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Thinking in C++
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Access functions

One of the most important uses of inlines inside classes is the access function. This is a small function that allows you to read or change part of the state of an object – that is, an internal variable or variables. The reason inlines are so important for access functions can be seen in the following example:

//: C09:Access.cpp
// Inline access functions

class Access {
  int i;
  int read() const { return i; }
  void set(int ii) { i = ii; }

int main() {
  Access A;
  int x =;
} ///:~

Here, the class user never has direct contact with the state variables inside the class, and they can be kept private, under the control of the class designer. All the access to the private data members can be controlled through the member function interface. In addition, access is remarkably efficient. Consider the read( ), for example. Without inlines, the code generated for the call to read( ) would typically include pushing this on the stack and making an assembly language CALL. With most machines, the size of this code would be larger than the code created by the inline, and the execution time would certainly be longer.

Without inline functions, an efficiency-conscious class designer will be tempted to simply make i a public member, eliminating the overhead by allowing the user to directly access i. From a design standpoint, this is disastrous because i then becomes part of the public interface, which means the class designer can never change it. You’re stuck with an int called i. This is a problem because you may learn sometime later that it would be much more useful to represent the state information as a float rather than an int, but because int i is part of the public interface, you can’t change it. Or you may want to perform some additional calculation as part of reading or setting i, which you can’t do if it’s public. If, on the other hand, you’ve always used member functions to read and change the state information of an object, you can modify the underlying representation of the object to your heart’s content.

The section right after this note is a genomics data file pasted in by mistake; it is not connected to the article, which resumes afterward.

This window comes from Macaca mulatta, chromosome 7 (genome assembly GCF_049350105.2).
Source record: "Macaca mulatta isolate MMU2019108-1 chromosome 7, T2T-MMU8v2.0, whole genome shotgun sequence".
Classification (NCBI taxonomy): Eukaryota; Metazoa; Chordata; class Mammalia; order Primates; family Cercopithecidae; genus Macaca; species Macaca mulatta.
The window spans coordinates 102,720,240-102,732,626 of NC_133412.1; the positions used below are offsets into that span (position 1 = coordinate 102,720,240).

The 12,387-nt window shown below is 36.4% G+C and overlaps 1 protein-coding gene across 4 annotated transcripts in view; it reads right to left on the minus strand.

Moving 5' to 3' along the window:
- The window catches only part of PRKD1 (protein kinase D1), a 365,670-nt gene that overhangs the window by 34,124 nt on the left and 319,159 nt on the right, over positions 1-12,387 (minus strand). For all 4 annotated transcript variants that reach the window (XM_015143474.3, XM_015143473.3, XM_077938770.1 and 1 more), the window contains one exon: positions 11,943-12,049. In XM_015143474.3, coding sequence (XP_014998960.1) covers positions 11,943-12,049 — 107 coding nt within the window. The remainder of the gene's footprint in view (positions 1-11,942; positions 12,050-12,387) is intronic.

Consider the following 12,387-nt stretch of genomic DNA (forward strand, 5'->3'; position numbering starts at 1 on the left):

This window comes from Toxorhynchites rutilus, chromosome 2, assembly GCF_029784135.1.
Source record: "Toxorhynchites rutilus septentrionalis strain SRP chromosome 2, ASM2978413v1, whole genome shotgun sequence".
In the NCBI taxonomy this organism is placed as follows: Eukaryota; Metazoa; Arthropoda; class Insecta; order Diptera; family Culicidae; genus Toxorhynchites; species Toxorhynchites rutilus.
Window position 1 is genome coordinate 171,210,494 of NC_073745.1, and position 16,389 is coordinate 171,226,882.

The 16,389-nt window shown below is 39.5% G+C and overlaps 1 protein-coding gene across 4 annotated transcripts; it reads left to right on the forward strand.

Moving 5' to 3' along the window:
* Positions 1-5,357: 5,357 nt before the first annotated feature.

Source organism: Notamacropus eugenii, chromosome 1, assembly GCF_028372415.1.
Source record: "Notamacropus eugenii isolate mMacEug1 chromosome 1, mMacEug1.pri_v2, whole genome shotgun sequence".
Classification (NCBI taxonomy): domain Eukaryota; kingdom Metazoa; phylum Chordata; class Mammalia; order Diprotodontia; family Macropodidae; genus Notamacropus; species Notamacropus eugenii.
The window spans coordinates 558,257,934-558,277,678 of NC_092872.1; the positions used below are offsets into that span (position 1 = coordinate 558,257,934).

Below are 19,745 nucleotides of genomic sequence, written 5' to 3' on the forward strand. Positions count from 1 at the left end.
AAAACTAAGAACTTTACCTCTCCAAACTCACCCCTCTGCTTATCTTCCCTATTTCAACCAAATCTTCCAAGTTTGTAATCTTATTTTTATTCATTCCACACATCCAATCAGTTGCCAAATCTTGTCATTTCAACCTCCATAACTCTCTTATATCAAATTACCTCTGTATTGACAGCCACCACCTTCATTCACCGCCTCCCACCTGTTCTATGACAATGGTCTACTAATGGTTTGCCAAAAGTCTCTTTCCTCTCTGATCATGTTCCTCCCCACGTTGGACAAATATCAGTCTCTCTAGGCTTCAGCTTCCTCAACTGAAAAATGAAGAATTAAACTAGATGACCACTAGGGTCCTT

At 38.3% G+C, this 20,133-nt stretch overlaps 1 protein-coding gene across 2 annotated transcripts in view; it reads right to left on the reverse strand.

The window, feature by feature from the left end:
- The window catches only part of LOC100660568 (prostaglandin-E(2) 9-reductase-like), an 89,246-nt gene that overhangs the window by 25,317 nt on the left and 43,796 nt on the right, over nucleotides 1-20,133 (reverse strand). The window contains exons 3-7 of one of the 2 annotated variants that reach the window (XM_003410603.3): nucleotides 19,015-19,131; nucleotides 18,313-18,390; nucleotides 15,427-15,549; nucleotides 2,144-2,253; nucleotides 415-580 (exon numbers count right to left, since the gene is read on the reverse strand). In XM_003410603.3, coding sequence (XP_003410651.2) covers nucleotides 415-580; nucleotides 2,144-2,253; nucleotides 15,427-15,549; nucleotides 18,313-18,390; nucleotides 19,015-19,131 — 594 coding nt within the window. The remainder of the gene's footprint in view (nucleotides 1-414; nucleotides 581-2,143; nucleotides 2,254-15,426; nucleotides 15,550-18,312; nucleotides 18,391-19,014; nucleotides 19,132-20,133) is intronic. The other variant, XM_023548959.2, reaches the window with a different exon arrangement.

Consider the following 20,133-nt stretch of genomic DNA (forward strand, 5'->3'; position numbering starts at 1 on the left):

In addition, the use of member functions to control data members allows you to add code to the member function to detect when that data is being changed, which can be very useful during debugging. If a data member is public, anyone can change it anytime without you knowing about it.

Thinking in C++
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   Reproduced courtesy of Bruce Eckel, MindView, Inc. Design by Interspire